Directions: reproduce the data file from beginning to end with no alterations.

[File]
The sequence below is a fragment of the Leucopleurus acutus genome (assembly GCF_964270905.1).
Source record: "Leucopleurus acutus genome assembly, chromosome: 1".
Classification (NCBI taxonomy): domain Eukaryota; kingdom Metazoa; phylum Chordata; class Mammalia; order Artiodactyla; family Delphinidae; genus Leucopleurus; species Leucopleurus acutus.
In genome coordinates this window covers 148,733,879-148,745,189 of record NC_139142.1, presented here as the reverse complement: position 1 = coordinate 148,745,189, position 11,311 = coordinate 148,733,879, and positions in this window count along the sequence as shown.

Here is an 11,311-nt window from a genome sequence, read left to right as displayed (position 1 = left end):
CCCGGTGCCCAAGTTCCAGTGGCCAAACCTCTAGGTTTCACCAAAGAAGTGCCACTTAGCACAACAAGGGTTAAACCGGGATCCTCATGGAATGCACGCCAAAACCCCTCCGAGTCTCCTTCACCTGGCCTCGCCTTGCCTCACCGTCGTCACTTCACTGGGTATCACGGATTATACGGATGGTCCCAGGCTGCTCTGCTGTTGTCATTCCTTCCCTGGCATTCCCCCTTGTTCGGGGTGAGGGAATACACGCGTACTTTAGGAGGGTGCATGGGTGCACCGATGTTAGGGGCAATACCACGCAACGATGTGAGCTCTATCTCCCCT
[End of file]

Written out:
The sequence below is a fragment of the Leucopleurus acutus genome (assembly GCF_964270905.1).
Source record: "Leucopleurus acutus genome assembly, chromosome: 1".
Classification (NCBI taxonomy): domain Eukaryota; kingdom Metazoa; phylum Chordata; class Mammalia; order Artiodactyla; family Delphinidae; genus Leucopleurus; species Leucopleurus acutus.
In genome coordinates this window covers 148,733,879-148,745,189 of record NC_139142.1, presented here as the reverse complement: position 1 = coordinate 148,745,189, position 11,311 = coordinate 148,733,879, and positions in this window count along the sequence as shown.

Here is an 11,311-nt window from a genome sequence, read left to right as displayed (position 1 = left end):
CCCGGTGCCCAAGTTCCAGTGGCCAAACCTCTAGGTTTCACCAAAGAAGTGCCACTTAGCACAACAAGGGTTAAACCGGGATCCTCATGGAATGCACGCCAAAACCCCTCCGAGTCTCCTTCACCTGGCCTCGCCTTGCCTCACCGTCGTCACTTCACTGGGTATCACGGATTATACGGATGGTCCCAGGCTGCTCTGCTGTTGTCATTCCTTCCCTGGCATTCCCCCTTGTTCGGGGTGAGGGAATACACGCGTACTTTAGGAGGGTGCATGGGTGCACCGATGTTAGGGGCAATACCACGCAACGATGTGAGCTCTATCTCCCCT